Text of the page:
Researchers have been battling to find the cure for cancer since we began to understand what cancer really was. A cure is the ultimate goal, but most medical professionals and patients would be ecstatic even hearing about new treatments. Current cancer treatments often come rife with side effects so severe that many choose to forgo them altogether. Stopping the growth of malicious cancer cells is the main goal of treatment, and removing them altogether is even better. The problem is, this kind of treatment almost always causes damage to surrounding healthy cells.
A treatment that changes cancerous cells into healthy, supportive cells sounds ideal. Transforming malignant cells into antibodies that would attack remaining cancer cells sounds too good to be true. Thanks to a groundbreaking study by scientists at The Scripps Research Institute (TSRI), this new, powerful form of cancer therapy could really be on the horizon.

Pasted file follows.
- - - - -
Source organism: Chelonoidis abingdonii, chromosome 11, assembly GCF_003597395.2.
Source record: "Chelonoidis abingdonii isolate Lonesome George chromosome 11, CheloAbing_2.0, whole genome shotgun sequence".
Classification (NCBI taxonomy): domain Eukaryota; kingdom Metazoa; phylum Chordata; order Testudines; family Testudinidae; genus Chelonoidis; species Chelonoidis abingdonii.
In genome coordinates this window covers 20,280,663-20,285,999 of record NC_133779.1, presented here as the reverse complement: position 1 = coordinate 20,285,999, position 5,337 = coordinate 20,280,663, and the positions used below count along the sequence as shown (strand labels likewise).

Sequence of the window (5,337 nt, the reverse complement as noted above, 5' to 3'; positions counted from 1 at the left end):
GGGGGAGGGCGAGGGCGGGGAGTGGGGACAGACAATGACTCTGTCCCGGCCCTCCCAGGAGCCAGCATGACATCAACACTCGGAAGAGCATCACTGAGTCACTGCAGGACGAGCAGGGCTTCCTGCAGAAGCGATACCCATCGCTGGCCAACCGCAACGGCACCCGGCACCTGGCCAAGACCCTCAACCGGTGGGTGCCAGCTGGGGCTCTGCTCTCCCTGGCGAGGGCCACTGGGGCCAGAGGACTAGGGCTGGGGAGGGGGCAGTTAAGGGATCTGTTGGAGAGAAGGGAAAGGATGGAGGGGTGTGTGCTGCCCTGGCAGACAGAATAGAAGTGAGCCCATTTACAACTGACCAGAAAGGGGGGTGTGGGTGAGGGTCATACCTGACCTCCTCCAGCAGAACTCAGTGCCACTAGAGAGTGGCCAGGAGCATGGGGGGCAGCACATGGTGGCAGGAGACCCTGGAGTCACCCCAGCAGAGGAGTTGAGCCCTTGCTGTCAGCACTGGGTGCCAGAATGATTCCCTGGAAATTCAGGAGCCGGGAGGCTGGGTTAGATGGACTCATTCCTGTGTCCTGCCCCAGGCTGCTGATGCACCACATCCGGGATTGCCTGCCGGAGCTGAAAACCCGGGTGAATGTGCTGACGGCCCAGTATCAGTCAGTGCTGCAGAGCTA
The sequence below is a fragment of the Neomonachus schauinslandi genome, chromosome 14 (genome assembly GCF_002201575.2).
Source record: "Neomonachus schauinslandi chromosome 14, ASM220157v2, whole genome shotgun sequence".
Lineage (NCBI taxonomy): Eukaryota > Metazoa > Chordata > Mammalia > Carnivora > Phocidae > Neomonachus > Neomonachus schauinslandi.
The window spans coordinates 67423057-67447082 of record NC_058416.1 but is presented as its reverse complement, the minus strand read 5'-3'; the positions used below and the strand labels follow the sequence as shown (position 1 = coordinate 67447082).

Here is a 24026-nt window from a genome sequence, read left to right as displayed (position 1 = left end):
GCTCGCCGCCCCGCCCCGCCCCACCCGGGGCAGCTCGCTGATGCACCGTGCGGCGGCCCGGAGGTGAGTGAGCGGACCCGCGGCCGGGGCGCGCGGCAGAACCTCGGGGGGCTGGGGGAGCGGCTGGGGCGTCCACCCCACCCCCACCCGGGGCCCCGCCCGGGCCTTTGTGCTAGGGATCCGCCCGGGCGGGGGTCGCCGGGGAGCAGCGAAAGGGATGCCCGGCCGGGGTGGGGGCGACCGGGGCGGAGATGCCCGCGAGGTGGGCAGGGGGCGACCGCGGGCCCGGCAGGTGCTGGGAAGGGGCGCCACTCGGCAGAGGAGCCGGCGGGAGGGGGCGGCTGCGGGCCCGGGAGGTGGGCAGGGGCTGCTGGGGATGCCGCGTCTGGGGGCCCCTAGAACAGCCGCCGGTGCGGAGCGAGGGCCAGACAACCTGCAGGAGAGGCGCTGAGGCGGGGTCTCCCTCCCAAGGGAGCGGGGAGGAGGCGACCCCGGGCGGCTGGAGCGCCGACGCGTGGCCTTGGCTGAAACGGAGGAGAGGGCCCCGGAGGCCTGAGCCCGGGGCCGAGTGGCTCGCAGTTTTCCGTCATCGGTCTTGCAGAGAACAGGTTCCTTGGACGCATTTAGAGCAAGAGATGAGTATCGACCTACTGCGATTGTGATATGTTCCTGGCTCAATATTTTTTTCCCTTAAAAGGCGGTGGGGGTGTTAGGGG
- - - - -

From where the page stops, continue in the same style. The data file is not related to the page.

An Accidental Discovery
The laboratory team was working on therapies for certain immune cell or blood factor deficiencies when they noticed some unusual effects of antibodies on marrow cells. They had been searching for antibodies that activate growth-factor receptors on immature bone marrow cells, meaning the antibodies would be able to induce these cells to mature into specific blood cell types.
After successfully identifying a number of antibodies that activated the bone marrow cell-receptors this way, the researchers noticed that some of the antibodies were having unexpected effects on the cells. Some of them were maturing into cells that were radically different from what had been expected, such as neural cells. This got the team thinking, could this method be used to convert cancerous marrow cells (leukemia cells) into non-cancerous cells?